Photo of Emily SmallEmily SmallProgram Management, Business Analyst at The Small Company, Inc.

Kristina provides large agency quality and solid process, while remaining flexible and responsive to client needs in highly fluid environments. Her content strategies and copy deliverables are second to none.

source: LinkedIn

Advice, recommendations and tips from Kristina

If you could go back in time and give yourself a piece of personal advice early in your career, what would that be?

“Write more, probably. That is a thing that I have not been disciplined about over the past decade. I have prioritised time with my kids, time with my friends, travelling and speaking over writing. I do wish I had carved out more time to write another book, for example.

“I know though that I've got years and years ahead of me, with hopefully more space and time to write. So, my advice to myself would have been to better develop my own writing practice.”

Which industry professionals should people be following right now on Twitter?

Which books would you recommend to someone who’s early in their content career?

Book coverThe Elements of Content Strategy
by Erin Kissane Twitter icon Published 1 Jan 2010

Content strategy is the web’s hottest new thing. But where did it come from? Why does it matter? And what does the content renaissance mean for you? This brief guide explores content strategy’s roots, and quickly and expertly demonstrates not only how it’s done, but how you can do it well. A compelling read for both experienced content strategists and those making the transition from other fields.

I always recommend Erin Kissane’s book, "The Elements of Content Strategy". It’s extraordinary how that book has held up over time - and I think it will continue to hold up for years and years to come. It’s thoughtful. It’s articulate. It’s lovely. I admire it deeply.

— Kristina Halvorson
Book coverJust Enough Research
by Erika Hall LinkedIn icon Twitter icon Published 1 Jan 2013

Design research is a hard slog that takes years to learn and time away from the real work of design, right? Wrong. Good research is about asking more and better questions, and thinking critically about the answers.

There’s also Erika Hall’s "Just Enough Research". One of our biggest ‘fights’ as content strategists is having the substantive research to be able to make choices. I just think that book is so important.

— Kristina Halvorson
Book coverTop Tasks
by Gerry McGovern LinkedIn icon Twitter icon Published 5 Oct 2018

Essence of Top Tasks is a prioritized list of what matters most to customers. You then continuously improve these top tasks based on evidence of customers trying to complete them. Developed as a result of 15 years of research and practice.

I’d also recommend Gerry McGovern’s book, Top Tasks. It is more like a strict methodology, but I think that the values that underpin that methodology, and the constant thinking about leading with user needs, so it goes beyond ‘squishy’ empathy. It’s about being very pragmatic about choices that you make around your content. I think it’s just a really good lens to use for content strategy; no matter what you’re doing it for - whether it’s content design or products or websites.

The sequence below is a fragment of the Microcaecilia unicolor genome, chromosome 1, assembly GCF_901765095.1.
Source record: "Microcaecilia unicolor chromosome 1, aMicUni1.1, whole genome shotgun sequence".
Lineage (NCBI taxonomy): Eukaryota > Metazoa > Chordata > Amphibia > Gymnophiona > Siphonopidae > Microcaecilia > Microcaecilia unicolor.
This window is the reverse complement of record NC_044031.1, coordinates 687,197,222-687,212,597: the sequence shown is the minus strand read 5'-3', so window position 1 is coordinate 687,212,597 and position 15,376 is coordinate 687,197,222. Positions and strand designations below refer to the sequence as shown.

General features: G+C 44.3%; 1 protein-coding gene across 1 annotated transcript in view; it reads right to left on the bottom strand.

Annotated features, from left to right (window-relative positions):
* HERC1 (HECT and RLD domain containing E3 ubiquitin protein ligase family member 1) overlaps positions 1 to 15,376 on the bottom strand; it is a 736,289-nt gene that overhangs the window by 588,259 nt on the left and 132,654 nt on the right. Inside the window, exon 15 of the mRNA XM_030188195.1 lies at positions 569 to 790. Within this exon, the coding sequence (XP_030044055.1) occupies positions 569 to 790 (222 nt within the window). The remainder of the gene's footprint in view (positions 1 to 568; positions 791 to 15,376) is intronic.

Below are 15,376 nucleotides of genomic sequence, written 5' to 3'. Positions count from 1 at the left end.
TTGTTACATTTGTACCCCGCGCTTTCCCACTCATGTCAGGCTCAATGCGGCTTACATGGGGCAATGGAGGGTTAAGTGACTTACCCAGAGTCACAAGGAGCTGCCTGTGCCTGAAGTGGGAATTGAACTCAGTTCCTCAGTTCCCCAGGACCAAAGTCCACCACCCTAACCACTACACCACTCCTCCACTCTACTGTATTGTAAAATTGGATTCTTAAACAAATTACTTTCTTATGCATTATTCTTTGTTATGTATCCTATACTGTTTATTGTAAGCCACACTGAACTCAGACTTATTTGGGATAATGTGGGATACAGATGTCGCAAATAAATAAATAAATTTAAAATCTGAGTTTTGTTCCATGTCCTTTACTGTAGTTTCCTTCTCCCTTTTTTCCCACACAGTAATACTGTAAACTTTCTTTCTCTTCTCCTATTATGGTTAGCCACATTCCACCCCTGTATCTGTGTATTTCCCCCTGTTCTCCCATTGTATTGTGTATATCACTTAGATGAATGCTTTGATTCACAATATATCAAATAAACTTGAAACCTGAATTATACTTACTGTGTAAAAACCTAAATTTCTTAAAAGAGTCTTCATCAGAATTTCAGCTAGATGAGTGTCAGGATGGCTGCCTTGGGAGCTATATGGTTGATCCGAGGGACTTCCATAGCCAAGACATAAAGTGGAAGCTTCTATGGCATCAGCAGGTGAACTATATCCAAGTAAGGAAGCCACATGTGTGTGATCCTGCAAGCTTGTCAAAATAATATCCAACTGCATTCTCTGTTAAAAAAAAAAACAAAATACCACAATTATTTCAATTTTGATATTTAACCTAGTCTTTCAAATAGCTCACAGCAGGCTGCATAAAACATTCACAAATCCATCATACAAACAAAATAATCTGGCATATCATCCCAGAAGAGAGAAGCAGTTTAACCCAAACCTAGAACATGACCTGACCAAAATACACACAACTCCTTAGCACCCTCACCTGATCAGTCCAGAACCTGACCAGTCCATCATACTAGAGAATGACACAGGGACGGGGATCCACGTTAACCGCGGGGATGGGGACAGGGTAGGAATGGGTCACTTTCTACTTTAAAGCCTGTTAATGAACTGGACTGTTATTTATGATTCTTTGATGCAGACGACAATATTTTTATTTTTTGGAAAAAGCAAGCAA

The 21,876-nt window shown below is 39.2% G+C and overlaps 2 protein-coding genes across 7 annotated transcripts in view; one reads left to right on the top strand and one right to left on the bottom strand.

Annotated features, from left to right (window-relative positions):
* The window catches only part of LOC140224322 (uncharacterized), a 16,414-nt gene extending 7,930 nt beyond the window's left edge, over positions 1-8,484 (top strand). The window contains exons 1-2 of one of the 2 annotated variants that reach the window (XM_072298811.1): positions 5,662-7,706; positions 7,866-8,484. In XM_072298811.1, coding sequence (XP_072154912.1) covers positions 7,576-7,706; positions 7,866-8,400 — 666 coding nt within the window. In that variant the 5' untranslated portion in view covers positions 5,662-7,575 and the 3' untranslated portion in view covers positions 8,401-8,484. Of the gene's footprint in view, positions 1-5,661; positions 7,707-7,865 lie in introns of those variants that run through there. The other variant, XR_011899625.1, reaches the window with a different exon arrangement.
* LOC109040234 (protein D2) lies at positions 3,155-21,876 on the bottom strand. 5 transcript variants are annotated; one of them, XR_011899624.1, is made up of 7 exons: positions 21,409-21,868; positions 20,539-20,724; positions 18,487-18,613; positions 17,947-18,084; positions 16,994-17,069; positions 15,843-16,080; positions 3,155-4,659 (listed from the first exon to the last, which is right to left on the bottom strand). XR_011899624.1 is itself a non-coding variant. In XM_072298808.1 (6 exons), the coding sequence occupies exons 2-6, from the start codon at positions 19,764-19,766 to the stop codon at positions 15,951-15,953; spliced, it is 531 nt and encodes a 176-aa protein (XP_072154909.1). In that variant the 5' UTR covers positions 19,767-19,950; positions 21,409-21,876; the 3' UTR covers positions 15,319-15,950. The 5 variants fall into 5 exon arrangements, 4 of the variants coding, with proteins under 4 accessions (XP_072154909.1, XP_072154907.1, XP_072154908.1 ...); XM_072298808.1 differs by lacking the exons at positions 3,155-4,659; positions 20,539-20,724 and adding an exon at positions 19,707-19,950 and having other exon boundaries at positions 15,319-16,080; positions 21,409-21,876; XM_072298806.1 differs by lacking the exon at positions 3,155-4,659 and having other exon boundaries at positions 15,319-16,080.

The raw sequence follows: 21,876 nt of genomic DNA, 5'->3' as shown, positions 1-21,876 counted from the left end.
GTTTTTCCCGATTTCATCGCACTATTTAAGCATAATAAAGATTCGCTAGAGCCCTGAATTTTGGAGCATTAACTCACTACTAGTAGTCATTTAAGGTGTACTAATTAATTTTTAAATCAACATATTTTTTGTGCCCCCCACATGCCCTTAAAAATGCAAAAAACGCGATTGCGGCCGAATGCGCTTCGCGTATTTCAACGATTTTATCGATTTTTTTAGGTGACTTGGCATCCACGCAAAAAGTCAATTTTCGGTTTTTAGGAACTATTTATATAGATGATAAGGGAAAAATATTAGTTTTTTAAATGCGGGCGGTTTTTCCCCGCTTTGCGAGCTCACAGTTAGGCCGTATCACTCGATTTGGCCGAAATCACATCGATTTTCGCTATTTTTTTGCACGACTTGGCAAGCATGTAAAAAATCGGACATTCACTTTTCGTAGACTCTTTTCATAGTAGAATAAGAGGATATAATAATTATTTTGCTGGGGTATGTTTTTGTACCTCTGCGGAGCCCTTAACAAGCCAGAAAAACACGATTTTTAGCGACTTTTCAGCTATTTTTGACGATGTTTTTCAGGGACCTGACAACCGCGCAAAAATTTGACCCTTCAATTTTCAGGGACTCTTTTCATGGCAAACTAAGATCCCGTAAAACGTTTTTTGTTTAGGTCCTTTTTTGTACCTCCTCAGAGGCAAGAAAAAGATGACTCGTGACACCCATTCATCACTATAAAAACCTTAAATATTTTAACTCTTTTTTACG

— Kristina Halvorson

Is there a particular site or product that you think does content particularly well?

"I can always tell when a company has seriously invested in content strategy as a practice, because their sites are just easier to use. (I’ve always said you can’t design good UX for bad content—it’s just inherently impossible.)

"Intuit products all have really solid sites. Of course, there are such strong content design teams at Shopify, Twitter, Google, Adobe … wow, I could go on for a while with this answer!"

Lastly, what kinds of skills do you look for in a potential Brain Traffic employee?

“It’s the same things that make a good content strategist. It's someone who:

  • knows how to ask good questions and listen actively
  • is very articulate; both in writing and in person
  • is happy to be accountable for their mistakes and define whatever fix is needed
  • has significant problem-solving experience

“I’m interested in how they solved problems, how they worked with a team, the documentation they used, the role that they played and how they navigated decision points - or even conflict. And ultimately; what were the outcomes? Those are the things - the questions that I’d be asking.

“I should also mention that we always appreciate a wicked sense of humor.”

Kristina Halvorson: Further reading, watching and listening

About the author
Photo of Fi Shailes
Fi ShailesLinkedIn iconTwitter iconDigital Drum

Fi is an experienced writer who creates content for the likes of Working In ContentGatherContentThe CMI and Content Science. She has also managed the Digital Drum Blog for nearly a decade.